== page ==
Uganda: in Kasese, floods leave residents no respite (1/3)

Audio 02:17

Due to the floods, the people of Kanyangeya have lost much of their crops.

© RFI / Lucie Mouillaud

By: Lucie Mouillaud Follow

5 mins

In recent years, the Kasese district, at the foot of the Rwenzori mountains, on the border with the DRC, has been facing numerous floods, a direct consequence of climate change.

For the past month, the overflows of the Nyamwamba river have affected communities living near the banks almost every week.

In the village of Kanyangeya, the daily life of the inhabitants is now punctuated by bad weather. 


From our special correspondent in Kanyangeya,

Along the main road in the village, Jocelyn is blocked on her motorcycle taxi by the torrents of water pouring into the road.


I can't pass.

The flood is too strong, you just have to look at the current, the water is still rising,

 ”she notes.

In a few minutes, the water from the Nyamwamba river invades the paths and houses of the village of Kanyangeya.

For the inhabitants, gathered together in the shelter of the bad weather, it is the fourth flood in a month.

This situation is more than untenable for Bambali.

I have nothing left," he


 If there is flooding, I lose all my crops.

All I can do is ask my relatives for help and some food to survive,

 ”he laments.

"My house is in danger"

Rubber boots, with his feet in the water, Alfred collects some corn plants that he has managed to save from the floods. With the rainy season on the way, the farmer is worried about the next few weeks: “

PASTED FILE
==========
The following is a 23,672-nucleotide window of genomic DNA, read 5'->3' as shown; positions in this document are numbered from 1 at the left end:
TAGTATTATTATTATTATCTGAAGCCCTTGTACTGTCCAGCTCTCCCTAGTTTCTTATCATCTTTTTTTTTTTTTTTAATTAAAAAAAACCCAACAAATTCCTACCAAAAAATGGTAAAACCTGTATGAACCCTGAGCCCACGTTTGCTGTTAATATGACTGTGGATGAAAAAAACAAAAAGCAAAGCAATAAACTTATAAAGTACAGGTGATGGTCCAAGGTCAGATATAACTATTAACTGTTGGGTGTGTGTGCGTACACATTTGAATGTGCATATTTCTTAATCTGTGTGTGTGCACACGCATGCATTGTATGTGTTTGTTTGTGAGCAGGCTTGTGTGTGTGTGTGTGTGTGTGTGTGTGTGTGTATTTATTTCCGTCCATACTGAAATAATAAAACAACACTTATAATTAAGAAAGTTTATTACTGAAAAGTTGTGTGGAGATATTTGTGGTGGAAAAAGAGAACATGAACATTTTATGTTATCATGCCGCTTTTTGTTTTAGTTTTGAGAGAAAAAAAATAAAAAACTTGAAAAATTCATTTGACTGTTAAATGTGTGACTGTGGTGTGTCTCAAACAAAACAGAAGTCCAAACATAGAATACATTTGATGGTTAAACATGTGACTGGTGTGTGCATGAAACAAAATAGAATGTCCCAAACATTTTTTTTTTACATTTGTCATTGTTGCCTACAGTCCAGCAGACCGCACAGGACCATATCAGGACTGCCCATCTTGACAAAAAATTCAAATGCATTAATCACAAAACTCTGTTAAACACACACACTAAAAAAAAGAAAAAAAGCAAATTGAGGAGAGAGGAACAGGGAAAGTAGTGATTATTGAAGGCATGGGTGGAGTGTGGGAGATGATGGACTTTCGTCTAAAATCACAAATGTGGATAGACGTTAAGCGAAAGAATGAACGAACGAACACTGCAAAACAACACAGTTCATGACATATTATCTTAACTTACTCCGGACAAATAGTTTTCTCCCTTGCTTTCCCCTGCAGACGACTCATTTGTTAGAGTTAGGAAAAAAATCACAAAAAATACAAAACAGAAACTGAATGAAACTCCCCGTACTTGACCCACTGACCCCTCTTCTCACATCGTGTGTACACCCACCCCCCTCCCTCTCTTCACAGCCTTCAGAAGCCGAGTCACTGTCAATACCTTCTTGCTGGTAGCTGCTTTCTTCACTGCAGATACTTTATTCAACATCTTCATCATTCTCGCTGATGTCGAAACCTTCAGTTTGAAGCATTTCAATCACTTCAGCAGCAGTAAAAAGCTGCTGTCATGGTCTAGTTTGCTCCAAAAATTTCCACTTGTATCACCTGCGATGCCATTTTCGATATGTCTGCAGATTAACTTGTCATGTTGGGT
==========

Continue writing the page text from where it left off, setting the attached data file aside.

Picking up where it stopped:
It's scary, it's been months, years, that it does not stop. My house is in danger, the water continues to rise, it scares me very much. Now my only hope is to be able to be sent to one of the IDP camps

 , ”he said.

The first major flood hit the region in 2013. Since then, every year, the overflows of the Nyamwamba river have become more and more violent.

For Alfred, “

 one could not imagine the magnitude that the floods would take.

Thirty years ago, there were quite a few, but much smaller and less frequent.

Now it's become unbearable, we're going to have to leave, we can't live here anymore.


Climate change involved

For Evelyn Mugume, environmental officer for the Kasese district, climate change in the region largely explains the intensity of the floods.


Here, climate change is manifested by very heavy rainfall and by the melting of glaciers in the Rwenzori mountains.

And of course, this excess water finds its way through rivers.

So the water goes down to the valley and attacks the villages,

 ”she explains.

According to her, the floods have also caused numerous landslides in the Rwenzori mountains in recent years.


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  • Uganda

  • Climate change